This website uses cookies to analyze traffic and personalize your experience. More information can be found in our privacy policy. I agree

In the long run, only the most agile survive

Many million years ago early humans evolved in such a way that the Homo erectus could take long strides and consequently walk farther and faster than his predecessors, outsmarting his peers.

As environments changed, walking on two legs helped early humans survive by making it easier to pick fruits and other food from low-lying branches, freeing their hands for carrying food, tools, or babies, enabling early humans to appear larger and more intimidating and helping early humans cover wide, open landscapes quickly and efficiently.

Modern-day marketers face a similar need to evolve,
though at a faster pace.

The pace of change is also changing for marketers. In less than 10 years, customers have massively switched to digital, mass media have become irrelevant and mobile phones have become the first screen for the majority of consumers. At the same time marketing departments have to deal with ever more limited internal resources and cope with the proliferation of technologies and suppliers.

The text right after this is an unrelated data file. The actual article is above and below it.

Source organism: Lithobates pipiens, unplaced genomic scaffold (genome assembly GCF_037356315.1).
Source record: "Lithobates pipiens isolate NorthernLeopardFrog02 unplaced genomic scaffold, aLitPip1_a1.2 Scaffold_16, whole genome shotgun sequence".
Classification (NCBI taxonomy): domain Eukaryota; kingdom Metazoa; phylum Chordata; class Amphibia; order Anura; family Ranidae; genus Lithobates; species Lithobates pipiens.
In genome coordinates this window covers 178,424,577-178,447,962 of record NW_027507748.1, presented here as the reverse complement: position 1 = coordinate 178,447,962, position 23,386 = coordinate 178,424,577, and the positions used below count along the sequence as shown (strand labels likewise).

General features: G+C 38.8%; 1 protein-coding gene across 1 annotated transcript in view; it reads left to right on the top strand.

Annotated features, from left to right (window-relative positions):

So how does one survive in such a fast-changing environment? How do marketers and companies keep up with this pace of change? Not evolving is the first step towards extinction.

Marketers have to reinvent themselves and try to be more agile. By adapting quickly to changing market conditions. By having the right assets to grow progressively and change direction quickly. All this while keeping the customer at top of their mind.

Focussing on building and retaining your relationship with your customer is vital for the survival of your company.

You need to focus on building and retaining your relationship with your customer and really understanding your customer to ensure your company’s survival in the next decade.The agility to follow customers wherever they are is the only way forward. That is the only survival skill that matters, while short-sighted trends are meant to die.

That said, I encourage you to surrender to the changing pace, accept it and grow with it.